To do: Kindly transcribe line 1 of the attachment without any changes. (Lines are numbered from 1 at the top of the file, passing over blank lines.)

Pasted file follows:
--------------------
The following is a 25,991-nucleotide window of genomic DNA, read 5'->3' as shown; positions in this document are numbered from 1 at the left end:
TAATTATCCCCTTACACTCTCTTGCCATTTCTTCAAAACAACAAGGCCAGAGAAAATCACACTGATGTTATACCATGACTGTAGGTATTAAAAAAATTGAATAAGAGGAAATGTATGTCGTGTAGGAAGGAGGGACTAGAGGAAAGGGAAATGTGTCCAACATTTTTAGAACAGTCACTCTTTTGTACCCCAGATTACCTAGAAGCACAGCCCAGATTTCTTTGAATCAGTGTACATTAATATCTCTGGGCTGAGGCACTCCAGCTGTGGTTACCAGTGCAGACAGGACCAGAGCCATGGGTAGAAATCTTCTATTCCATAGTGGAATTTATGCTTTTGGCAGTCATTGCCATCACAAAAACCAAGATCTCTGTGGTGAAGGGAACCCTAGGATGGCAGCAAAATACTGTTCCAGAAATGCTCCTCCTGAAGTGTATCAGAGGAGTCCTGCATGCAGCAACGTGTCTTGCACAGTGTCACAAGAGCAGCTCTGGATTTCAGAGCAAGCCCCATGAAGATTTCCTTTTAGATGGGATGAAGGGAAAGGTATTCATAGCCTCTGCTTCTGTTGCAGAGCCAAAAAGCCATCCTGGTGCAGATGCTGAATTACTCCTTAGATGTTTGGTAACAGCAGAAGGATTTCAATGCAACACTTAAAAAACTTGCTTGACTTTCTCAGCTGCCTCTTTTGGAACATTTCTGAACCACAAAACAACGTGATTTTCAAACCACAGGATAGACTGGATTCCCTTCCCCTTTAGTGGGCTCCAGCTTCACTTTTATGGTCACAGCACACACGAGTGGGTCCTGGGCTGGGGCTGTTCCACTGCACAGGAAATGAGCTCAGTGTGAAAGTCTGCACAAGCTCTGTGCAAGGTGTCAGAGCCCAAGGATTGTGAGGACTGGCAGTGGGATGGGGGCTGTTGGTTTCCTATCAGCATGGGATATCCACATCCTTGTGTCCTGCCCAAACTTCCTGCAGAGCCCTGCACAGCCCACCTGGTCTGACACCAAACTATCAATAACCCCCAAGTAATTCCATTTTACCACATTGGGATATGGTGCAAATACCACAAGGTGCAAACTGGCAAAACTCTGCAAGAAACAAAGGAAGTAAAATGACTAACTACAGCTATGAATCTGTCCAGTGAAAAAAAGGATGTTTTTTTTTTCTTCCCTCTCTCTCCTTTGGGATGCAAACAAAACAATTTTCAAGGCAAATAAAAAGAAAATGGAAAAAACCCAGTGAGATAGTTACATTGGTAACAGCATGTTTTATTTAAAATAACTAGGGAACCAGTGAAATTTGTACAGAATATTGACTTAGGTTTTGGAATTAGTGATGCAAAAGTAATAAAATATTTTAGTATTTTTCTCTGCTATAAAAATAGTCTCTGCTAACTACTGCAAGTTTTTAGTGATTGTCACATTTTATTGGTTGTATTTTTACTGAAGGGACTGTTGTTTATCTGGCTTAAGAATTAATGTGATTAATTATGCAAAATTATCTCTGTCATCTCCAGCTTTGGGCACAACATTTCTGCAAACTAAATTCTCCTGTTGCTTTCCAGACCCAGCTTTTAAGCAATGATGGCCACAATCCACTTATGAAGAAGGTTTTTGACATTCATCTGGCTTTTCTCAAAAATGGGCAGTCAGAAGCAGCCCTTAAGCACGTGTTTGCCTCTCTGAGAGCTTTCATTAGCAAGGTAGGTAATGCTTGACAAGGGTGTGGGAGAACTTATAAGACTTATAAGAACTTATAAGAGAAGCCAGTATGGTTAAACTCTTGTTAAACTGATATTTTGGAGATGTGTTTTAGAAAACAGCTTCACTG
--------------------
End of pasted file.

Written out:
The following is a 25,991-nucleotide window of genomic DNA, read 5'->3' as shown; positions in this document are numbered from 1 at the left end: